Turkish reporters working for Anadolu Agency (AA) who recently traveled to the Greek island of Kastellorizo (Megisti-Meis) to cover recent developments there received threats from an anti-Turkish website that had obtained their passport information from authorities.
AA’s Athens Representative Tevfik Durul and photojournalist Ayhan Mehmet flew from the Greek capital to Rhodes and reached the island by ship.
A Greece-based anti-Turkish website called Turkikanea.gr published a provocative editorial a few hours after they arrived.
"Why do we allow Turkish spies of the National Intelligence Organization (MIT) to go to (Kastellorizo)? Why did we let them set foot on the island? Don't we know what these MIT spies are trying to do? We hope the authorities will do what is necessary!" it said.
The website also published a photo of Durul's passport, a copy of which should only be kept by Greek authorities and not shared with anyone.
An explanation is expected from Greece on how the site managed to obtain a photo of the passport as Durul had not shown the page to anyone besides authorities during his trips to Athens and Kastellorizo.
The website also acted in a provocative manner by posting information on Mehmet's birthplace.
"Targeting two journalists who went to the island to follow up on news is a heavy blow to press freedom," Senol Kazancı, the agency's director-general, said in a statement.
Condemning the inflammatory editorial, Kazancı pointed out that journalists working for AA, a global news agency, are closely following breaking developments on Kastellorizo as they are in every corner of the world.
"Greek authorities should provide a safe working environment for AA journalists," he said.
"We expect an explanation and an apology from the Athens administration for how the identity and passport information of our friends, which should only be in the hands of the Greek authorities, was leaked," he added.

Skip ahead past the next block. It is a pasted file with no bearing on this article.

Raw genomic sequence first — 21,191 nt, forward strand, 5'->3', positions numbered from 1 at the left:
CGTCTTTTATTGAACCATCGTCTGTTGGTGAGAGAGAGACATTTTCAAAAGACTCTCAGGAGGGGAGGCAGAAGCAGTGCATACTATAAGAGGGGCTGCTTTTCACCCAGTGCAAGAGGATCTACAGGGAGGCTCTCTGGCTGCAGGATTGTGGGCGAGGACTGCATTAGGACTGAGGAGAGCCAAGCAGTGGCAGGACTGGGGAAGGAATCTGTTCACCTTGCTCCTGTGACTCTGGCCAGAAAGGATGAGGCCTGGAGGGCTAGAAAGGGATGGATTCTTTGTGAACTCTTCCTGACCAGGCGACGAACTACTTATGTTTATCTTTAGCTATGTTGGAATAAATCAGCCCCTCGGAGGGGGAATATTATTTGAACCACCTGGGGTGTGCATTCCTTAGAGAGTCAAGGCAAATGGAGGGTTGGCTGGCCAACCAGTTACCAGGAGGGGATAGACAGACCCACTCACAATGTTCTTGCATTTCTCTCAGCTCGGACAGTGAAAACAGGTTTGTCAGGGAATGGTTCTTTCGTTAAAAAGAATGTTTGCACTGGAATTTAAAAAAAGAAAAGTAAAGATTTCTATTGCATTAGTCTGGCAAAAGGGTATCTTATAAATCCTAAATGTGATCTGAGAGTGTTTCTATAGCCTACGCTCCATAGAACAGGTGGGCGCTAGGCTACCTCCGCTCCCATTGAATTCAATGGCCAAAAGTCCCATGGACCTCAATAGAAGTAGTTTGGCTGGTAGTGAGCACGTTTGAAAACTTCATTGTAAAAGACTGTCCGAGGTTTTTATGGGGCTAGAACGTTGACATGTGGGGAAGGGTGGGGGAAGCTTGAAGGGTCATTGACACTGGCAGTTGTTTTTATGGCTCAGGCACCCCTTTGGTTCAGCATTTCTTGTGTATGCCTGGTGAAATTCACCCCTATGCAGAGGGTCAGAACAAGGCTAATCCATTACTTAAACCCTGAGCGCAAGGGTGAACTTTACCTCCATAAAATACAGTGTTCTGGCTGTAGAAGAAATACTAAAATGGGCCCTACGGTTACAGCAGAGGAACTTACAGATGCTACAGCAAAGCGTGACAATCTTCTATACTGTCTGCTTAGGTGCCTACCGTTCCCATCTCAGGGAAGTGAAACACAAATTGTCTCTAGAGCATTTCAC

Presidential Communications Director Fahrettin Altun criticized Greece for releasing confidential information about the journalists to a website.
"You will pay the price if those Turkish reporters come in harm's way. Nobody can silence Anadolu Agency, whose staff work in the most hostile environments, through threats, intimidation or the publication of their personal information," Altun said on Twitter.
"We condemn the Greek authorities' efforts to incite violence, through a fascist website, against AA journalists in (Kastellorizo). That Greek journalists work freely in Turkey, which the EU loves to lecture on press freedom, as Greece, an EU member, acts like a mafia state is worth noting," Altun added.
According to recent media reports, Greek authorities deployed military elements to Kastellorizo. Turkey slammed the move, recalling that the island has had a demilitarized status since the 1947 Paris Peace Treaties.
Tensions have been running high for weeks in the Eastern Mediterranean as both Turkey and Greece have been conducting military maneuvers in the area.
Athens disputes Ankara's current energy exploration activities in the region, trying to box in its neighbor's maritime territory based on the proximity of Greek islands to the Turkish coast.
Turkey – the country with the longest coastline in the Mediterranean – has sent out drillships to explore energy reserves on what it considers its continental shelf.